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Vantage Point

Size - 38 x 22 ½

Image Size - 35 x 21
Canvas Size - 35 x 21
Mounted on 1/4" MDF board Edition 50 signed & numbered | 10 artist's proof's

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Canadian Lynx (Lynx Canadensis)

Some five miles to the south of Lake City, Colorado there’s a trail head for a very scenic hiking spot called Alpine Gulch. It’s one of the more picturesque trails in the area featuring a path that climbs through the forest beside a picturesque mountain stream, which it crosses at several points as it moves steadily up towards the tree line. True to its name the initial portion of the trail travels through a very narrow, steep ravine, one that’s heavily wooded with an abundance of ground cover, groves of aspen and stands of mature pine that spiral up as high as 70 feet above the ground. For as long as can be remembered, everything within that setting remained status quo until just a few years ago when a large red sign was placed adjacent to the entry of the trail, with bold white letters it pro-claimed, “Lynx Recovery Area”. This statement indicated it had been selected by state wildlife officials as a preserve to introduce Canadian Lynx to this vicinity. Being quite remote with ready access to water, flush with game it had all of the necessary requisites to sustain a Lynx population and hopefully to have them start to breed. In talking to the game wardens about the program they said that they felt extremely positive about the programs long term potentialities, but as an additional insurance they had placed radio tracking collars on the Lynx before being released. Additionally, all of the Lynx released were adult, breeding aged animals.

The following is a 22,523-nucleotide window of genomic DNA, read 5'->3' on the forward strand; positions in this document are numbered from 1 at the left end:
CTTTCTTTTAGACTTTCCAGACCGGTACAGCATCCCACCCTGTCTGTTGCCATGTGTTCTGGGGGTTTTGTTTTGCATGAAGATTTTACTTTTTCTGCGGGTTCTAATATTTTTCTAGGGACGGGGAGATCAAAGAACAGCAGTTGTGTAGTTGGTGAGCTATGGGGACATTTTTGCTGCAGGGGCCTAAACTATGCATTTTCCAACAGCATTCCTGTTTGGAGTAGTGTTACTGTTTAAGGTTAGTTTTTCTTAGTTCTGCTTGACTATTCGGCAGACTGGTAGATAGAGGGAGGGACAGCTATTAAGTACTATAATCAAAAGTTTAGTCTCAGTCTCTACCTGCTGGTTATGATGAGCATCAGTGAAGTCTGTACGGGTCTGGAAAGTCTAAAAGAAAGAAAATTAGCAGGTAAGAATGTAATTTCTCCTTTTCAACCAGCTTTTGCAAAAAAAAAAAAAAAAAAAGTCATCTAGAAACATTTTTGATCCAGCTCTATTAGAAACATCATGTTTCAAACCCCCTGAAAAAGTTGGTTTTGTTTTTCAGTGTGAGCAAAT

Last summer I had occasion to take an early morning hike in Alpine Gulch, it was a pristine Colorado day, the sun was just starting to filter through the upper branches of the trees in the ravine and as I strolled along the trail, a movement caught the corner of my eye. I squinted and looked through the trees, I was amazed as I watched a young Lynx slowly move out onto a rocky out cropping on the opposite face of the ravine. It settled down onto its haunches and stared intently in my direction, ears twitching, licking, cleaning its immense paws and long whiskers in the soft early morning light. Given that it had no tracking collar I’m assuming that this was an offspring of some of the original Lynx placed in the area. I watched it for several minutes and it stared back at me with large dark hazel eyes. Not wanting to disturb it, I moved quietly up the trail and continued on my hike. A couple hours later as I came back past that area I looked, but didn’t see any traces of the Lynx. Needless to say, the image of the cat remained in my mind and I knew that it was something that I should paint. A few days later I returned to the site, camera in hand and after crossing the steam to the side it had been on, I scrambled up the side of the ravine, climbed a large ponderosa pine, enabling me to get a shot of the exact spot in the rocks where the cat had been crouched, it’s “Vantage Point”. The outcome is apparent on this page.